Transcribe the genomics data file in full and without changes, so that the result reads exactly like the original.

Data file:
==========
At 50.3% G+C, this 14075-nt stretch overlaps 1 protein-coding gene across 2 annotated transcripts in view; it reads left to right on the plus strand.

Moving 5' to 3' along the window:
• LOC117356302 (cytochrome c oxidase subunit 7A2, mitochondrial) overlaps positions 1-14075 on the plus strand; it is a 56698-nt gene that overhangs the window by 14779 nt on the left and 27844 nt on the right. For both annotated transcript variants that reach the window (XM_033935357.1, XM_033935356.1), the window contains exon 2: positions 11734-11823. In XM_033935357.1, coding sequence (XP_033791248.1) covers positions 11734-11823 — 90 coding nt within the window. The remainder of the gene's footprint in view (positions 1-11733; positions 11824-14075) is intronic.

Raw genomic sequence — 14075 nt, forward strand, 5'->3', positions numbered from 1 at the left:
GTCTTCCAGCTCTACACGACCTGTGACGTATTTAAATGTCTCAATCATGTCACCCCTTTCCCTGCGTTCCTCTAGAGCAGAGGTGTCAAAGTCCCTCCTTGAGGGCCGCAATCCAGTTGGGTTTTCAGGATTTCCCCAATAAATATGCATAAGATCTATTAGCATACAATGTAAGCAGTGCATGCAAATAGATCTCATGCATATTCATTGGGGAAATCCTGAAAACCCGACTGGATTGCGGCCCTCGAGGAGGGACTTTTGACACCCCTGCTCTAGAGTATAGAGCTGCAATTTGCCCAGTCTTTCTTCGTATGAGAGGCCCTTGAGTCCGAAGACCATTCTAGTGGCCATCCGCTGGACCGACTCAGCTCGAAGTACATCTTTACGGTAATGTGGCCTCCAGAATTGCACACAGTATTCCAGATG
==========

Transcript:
At 50.3% G+C, this 14075-nt stretch overlaps 1 protein-coding gene across 2 annotated transcripts in view; it reads left to right on the plus strand.

Moving 5' to 3' along the window:
• LOC117356302 (cytochrome c oxidase subunit 7A2, mitochondrial) overlaps positions 1-14075 on the plus strand; it is a 56698-nt gene that overhangs the window by 14779 nt on the left and 27844 nt on the right. For both annotated transcript variants that reach the window (XM_033935357.1, XM_033935356.1), the window contains exon 2: positions 11734-11823. In XM_033935357.1, coding sequence (XP_033791248.1) covers positions 11734-11823 — 90 coding nt within the window. The remainder of the gene's footprint in view (positions 1-11733; positions 11824-14075) is intronic.

Raw genomic sequence — 14075 nt, forward strand, 5'->3', positions numbered from 1 at the left:
GTCTTCCAGCTCTACACGACCTGTGACGTATTTAAATGTCTCAATCATGTCACCCCTTTCCCTGCGTTCCTCTAGAGCAGAGGTGTCAAAGTCCCTCCTTGAGGGCCGCAATCCAGTTGGGTTTTCAGGATTTCCCCAATAAATATGCATAAGATCTATTAGCATACAATGTAAGCAGTGCATGCAAATAGATCTCATGCATATTCATTGGGGAAATCCTGAAAACCCGACTGGATTGCGGCCCTCGAGGAGGGACTTTTGACACCCCTGCTCTAGAGTATAGAGCTGCAATTTGCCCAGTCTTTCTTCGTATGAGAGGCCCTTGAGTCCGAAGACCATTCTAGTGGCCATCCGCTGGACCGACTCAGCTCGAAGTACATCTTTACGGTAATGTGGCCTCCAGAATTGCACACAGTATTCCAGATG